But amid the shooting, the atrocities and the bombings, there is a parallel war — a sophisticated cyber insurgency battling a shadowy team working on behalf of the Assad regime. The Syrians’ online conflict may be the most active cyberwar in recent memory, with extraordinary efforts by both sides to sabotage, disrupt and destroy. It may even foreshadow the way cyber battles will play out in future conflicts.
On the one side, the Syrian government has been using cyber tools to track activists and expose opposition figures. An online group calling itself the Syrian Electronic Army appears to be acting as the Assad regime’s surrogates.
On the other side, the Syrian opposition has been working in an apparently loose collective. There is also Anonymous, the international online “hacktivist” group, which teamed up to hack President Bashar al-Assad’s personal emails.
The civil war has been raging on since the uprising began in March 2011, during the heady days of the Arab Spring. The Syrian regime appears to have been using cyber tools as part of their counterinsurgency tactics as far back as the beginning of 2012. One sophisticated cyber operation was run by supporters of the Syrian government after most Syrian activists and opposition figures had found ways of using secure connections to avoid surveillance.
It’s unclear who launched the effort, but opposition activists were encouraged to download what was purported to be Skype encryption software. In fact, it was a fake tool that allowed in malware. It let in a Trojan called “DarkComet,” described by the Electronic Frontier Foundation digital-rights group as “a remote administration tool that allows an attacker to capture webcam activity, disable the notification setting for certain antivirus programs, record key strokes, steal passwords and more — and sends that sensitive information to an address in Syrian IP space.”
Speaking in a secure webchat, a Syrian activist who withheld his or her name for security reasons confirmed that Skype-based malware was used to gain access to activists’ personal information.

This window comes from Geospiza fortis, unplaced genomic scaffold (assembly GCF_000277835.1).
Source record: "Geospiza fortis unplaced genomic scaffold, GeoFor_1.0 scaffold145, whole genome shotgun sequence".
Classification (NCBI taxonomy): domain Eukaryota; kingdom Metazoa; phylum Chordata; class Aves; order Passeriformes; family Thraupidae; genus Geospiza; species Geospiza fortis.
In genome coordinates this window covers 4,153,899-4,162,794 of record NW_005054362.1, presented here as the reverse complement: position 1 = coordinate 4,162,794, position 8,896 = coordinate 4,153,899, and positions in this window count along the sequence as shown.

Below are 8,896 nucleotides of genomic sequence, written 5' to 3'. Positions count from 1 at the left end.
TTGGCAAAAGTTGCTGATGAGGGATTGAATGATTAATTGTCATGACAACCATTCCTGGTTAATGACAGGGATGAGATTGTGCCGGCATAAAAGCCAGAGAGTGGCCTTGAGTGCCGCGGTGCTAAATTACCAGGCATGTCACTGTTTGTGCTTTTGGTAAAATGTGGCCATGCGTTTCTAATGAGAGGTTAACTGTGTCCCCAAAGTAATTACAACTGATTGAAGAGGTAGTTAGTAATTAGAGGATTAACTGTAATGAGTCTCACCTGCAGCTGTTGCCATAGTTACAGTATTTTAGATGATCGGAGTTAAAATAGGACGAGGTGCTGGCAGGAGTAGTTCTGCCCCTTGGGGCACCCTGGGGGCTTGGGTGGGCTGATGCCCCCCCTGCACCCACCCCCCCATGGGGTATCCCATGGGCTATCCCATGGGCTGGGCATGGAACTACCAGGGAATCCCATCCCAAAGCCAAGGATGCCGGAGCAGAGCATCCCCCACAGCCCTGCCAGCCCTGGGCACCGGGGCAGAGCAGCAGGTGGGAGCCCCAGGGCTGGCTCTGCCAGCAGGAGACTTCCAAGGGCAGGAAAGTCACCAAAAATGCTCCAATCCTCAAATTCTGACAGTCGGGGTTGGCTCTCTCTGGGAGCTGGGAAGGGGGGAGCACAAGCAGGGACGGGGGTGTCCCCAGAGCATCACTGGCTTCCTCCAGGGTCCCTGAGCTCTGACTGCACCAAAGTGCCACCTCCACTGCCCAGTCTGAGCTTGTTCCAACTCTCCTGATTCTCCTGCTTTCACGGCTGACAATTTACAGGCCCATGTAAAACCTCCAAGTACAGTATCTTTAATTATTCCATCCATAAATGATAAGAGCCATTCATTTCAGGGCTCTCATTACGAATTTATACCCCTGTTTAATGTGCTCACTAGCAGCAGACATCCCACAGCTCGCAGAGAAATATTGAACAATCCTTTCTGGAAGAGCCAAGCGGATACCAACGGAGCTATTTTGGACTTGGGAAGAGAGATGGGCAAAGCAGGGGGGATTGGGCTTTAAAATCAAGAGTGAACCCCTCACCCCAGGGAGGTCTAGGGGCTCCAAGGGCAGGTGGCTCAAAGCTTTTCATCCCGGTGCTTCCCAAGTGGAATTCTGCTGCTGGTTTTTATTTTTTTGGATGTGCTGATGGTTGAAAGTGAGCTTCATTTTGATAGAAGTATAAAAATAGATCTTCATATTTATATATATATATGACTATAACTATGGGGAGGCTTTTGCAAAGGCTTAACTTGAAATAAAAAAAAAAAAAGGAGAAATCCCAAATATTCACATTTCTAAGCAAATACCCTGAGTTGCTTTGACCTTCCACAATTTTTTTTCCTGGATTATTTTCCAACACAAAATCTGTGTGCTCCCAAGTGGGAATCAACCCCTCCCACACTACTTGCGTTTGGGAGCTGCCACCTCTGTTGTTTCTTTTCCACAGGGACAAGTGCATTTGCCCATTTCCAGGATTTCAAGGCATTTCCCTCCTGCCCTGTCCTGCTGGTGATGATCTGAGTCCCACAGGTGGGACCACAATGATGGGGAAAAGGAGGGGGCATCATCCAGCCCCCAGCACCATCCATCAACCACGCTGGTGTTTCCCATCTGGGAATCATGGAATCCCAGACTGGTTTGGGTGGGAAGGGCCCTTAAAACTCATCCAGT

The malware “logs and monitors dissident activity,” the activist added. “Activists were then arrested and tortured to give the government access” to their social network accounts.
After the pro-regime ploy was exposed, DarkComet’s creator terminated the program.
But malware infections continue. According to the online activist, most of the malware is not Syrian-made but has been written by Russians or other Europeans and then bought or stolen by affiliates of the Syrian regime or the SEA.
Assad has Iran’s backing, and his supporters are allegedly also using Iranian cyber tools. Alexander Klimburg, a senior adviser at the Austrian Institute for International Affairs, said it’s widely believed that the Syrians are using popular offensive software designed in Iran.
“Funnily enough, one of the hacking tools that the SEA has been thought to use (and which is very popular with Anonymous) is Iranian, the “Havij” SQL [Structured Query Language] exploitation tool,” Klimburg wrote via email.
“It’s clear that Iran’s regime has helped their ally Assad in utilizing such technologies,” said Hayat Alvi of the U.S. Naval War College. She added that the technologies used by Assad’s regime are similar to those used by Iran during the Green Revolution to track down and arrest activists and bloggers.
With the regime hitting back against activists, anti-regime Syrians have had to find alternative methods to coordinate or communicate with fellow activists or bloggers.
“Most Syrians now are communicating on less-known servers or without classic Internet,” the activist said, adding that an independent dial-up Internet connection is being used by other anti-regime activists. In addition, activists are using anonymizing techniques, such as virtual private networks or the Tor anonymity network to protect their IP addresses from Syrian cyber probes.
But anti-Assad forces have also been on the offensive — often simply defacing Syran Web pages.
The first major attack by the anti-authoritarian group Anonymous came when it hacked the Syrian Ministry of Defense’s website in August 2011. Anonymous has been a thorn in the side of governments around the world, but the group has been particularly active against Syria. On Nov. 30, Anonymous vowed to shut down all Syrian government websites hosted outside Syria, including websites for foreign embassies. According to the E Hacking News website, the Syrian Embassy of Belgium’s website was hacked, as was the Industrial Bank of Syria. Little more has been accomplished since the declaration, though.
The ultimate twist in the Syrian cyber campaigns came in late November: a complete two-day Internet blackout. For a nation’s Internet access to be shut down in this way was unprecedented. Though the Assad’s regime claimed it was a terrorist attack, Internet monitoring experts said the Syrian government had intentionally cut the connection.
The efforts on both sides are continuing. In a Dec. 3 blog post, the EFF said it had detected “two new campaigns of surveillance malware associated with the same IP address” used previously by the Syrian regime to try to trick activists.
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